Physical fitness has been proved to have an improvement on academic performance. Research shows that physical fitness is very useful and helpful for enhancing academic performance and sedentary behavior. 

Academic rankings improved for boys and girls who increased their fitness level by >20 percentile points compared to other students. Opportunities for increased physical fitness may be important to support academic performance.

Almost two‐thirds of the included studies (62%) targeted the whole school environment, with approximately 38% exclusively targeting the PE environment. 

The majority of quantitative studies had sample sizes of >1000 participants, with several studies including >10,000 participants. The majority of qualitative studies included between 30 and 100 participants. Regarding the quantitative studies, most were cross‐sectional (68%), 11 used a prospective designs (16%) and 11 were experimental (16%) including five randomized controlled trials (RCTs). 

Approaches to increase physical activity or reduce sedentary behavior within schools should address the multiple layers of school environment and how features of the school’s physical, social and policy environment interact and influence each other to shape physical activity behaviors.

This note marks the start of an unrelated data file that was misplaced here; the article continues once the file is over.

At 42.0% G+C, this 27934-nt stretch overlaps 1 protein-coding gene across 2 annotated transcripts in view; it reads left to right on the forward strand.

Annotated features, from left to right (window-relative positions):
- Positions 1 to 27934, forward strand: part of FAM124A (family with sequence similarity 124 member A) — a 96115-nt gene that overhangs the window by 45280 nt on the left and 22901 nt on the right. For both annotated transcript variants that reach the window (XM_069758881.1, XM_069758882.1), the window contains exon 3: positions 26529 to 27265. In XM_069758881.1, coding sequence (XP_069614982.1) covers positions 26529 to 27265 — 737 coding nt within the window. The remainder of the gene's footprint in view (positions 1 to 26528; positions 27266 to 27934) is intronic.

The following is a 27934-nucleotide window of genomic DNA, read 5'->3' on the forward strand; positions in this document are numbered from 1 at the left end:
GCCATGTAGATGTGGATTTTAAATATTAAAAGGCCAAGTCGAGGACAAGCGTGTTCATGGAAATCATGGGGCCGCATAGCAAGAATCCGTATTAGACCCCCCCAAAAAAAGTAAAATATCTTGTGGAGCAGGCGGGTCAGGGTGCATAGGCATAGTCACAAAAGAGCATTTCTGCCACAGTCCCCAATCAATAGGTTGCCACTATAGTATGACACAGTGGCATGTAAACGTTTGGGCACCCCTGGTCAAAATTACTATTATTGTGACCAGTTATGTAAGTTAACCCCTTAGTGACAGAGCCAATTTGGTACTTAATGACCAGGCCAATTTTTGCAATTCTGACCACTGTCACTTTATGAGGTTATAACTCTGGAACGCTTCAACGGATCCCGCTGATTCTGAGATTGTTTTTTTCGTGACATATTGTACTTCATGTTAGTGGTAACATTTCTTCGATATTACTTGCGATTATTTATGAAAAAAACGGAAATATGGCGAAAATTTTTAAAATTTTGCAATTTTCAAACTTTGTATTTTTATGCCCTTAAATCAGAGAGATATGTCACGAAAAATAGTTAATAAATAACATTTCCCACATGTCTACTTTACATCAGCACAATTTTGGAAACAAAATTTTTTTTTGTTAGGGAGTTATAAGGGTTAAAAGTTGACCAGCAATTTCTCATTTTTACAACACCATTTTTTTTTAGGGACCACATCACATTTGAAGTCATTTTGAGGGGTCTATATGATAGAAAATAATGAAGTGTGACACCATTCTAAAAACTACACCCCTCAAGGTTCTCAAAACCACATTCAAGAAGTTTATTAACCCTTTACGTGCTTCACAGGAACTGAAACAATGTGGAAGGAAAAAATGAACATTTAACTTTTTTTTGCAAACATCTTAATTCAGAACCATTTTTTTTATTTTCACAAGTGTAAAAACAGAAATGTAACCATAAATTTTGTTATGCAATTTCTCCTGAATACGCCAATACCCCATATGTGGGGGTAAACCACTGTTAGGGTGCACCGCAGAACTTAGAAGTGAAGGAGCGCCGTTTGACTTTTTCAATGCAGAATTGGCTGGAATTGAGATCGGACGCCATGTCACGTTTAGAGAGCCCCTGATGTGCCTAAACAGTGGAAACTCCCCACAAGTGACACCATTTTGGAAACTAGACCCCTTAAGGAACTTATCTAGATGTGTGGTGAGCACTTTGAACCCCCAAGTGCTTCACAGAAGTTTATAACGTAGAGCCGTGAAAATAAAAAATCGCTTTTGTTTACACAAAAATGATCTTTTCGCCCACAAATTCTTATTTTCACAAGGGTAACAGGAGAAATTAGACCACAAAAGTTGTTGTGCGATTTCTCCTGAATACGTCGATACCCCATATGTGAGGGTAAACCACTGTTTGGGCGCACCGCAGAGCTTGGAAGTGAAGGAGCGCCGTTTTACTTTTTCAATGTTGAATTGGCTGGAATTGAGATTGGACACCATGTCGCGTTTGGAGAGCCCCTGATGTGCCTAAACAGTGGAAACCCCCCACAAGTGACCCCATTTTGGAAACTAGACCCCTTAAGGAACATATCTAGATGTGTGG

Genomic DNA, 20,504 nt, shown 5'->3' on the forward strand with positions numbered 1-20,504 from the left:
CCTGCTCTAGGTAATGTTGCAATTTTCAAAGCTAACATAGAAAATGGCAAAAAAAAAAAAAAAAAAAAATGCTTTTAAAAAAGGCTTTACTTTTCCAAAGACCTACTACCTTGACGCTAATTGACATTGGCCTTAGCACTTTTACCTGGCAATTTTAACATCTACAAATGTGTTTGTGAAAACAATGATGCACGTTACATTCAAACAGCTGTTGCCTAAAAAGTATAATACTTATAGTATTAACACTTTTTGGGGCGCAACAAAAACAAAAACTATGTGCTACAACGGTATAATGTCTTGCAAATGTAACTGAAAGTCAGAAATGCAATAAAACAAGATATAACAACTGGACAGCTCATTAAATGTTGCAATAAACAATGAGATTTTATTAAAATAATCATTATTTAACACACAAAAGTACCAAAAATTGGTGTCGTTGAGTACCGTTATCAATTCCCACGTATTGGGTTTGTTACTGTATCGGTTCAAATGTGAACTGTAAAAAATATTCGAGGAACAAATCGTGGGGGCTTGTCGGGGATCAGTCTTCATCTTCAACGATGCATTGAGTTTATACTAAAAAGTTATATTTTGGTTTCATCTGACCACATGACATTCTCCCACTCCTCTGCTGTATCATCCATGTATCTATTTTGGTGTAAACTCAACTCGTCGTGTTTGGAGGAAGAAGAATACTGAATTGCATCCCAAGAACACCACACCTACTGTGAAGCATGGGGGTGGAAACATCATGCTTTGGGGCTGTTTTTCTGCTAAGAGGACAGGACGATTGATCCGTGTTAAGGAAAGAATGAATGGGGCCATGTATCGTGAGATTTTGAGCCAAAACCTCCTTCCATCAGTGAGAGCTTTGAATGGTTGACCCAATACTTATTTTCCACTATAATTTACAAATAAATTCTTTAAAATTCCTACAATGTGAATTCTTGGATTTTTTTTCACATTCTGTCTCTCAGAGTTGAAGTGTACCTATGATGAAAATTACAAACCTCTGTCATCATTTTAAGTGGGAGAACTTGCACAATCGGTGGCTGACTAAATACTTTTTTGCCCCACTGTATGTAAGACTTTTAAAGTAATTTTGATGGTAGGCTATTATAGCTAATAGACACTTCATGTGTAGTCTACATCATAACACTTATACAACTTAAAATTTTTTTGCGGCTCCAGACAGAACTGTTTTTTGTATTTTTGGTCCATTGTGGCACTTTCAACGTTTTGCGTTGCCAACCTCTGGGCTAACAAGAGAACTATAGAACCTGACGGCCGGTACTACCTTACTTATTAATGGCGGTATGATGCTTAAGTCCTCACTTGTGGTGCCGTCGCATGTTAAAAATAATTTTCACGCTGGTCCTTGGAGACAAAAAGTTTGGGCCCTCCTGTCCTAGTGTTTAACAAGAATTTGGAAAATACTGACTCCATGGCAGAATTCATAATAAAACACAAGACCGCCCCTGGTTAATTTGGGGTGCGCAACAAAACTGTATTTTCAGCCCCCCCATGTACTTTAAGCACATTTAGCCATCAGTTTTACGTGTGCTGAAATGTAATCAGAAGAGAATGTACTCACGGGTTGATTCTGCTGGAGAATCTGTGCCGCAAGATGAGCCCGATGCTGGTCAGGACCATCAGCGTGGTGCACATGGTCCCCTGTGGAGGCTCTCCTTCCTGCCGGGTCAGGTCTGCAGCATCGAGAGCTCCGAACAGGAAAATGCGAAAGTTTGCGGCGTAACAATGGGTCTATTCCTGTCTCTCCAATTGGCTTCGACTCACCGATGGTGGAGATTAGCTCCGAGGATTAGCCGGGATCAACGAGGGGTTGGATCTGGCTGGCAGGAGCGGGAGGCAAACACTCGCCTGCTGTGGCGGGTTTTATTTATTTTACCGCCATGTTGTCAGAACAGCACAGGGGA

Hours of studying and social media use were both positively associated with body fat. 

Course load was negatively associated with vigorous activity. Study time was negatively associated with cardiovascular endurance, positively associated with hip flexibility and sedentary behavior. 

Higher GPA was associated with a higher BMI and a higher credit load was associated with less vigorous physical activity.

Thirty‐one studies reported a positive association between academic performance and cardiorespiratory fitness, six studies with muscular strength, three studies with flexibility, and seven studies reported a positive association between clustered of physical fitness components and academic performance.

There is strong evidence for a positive association between cardiorespiratory fitness and cluster of physical fitness with academic performance in cross‐sectional studies; and evidence from longitudinal studies for a positive association between cluster of physical fitness and academic performance; the relationship between muscular strength and flexibility with academic performance remains uncertain.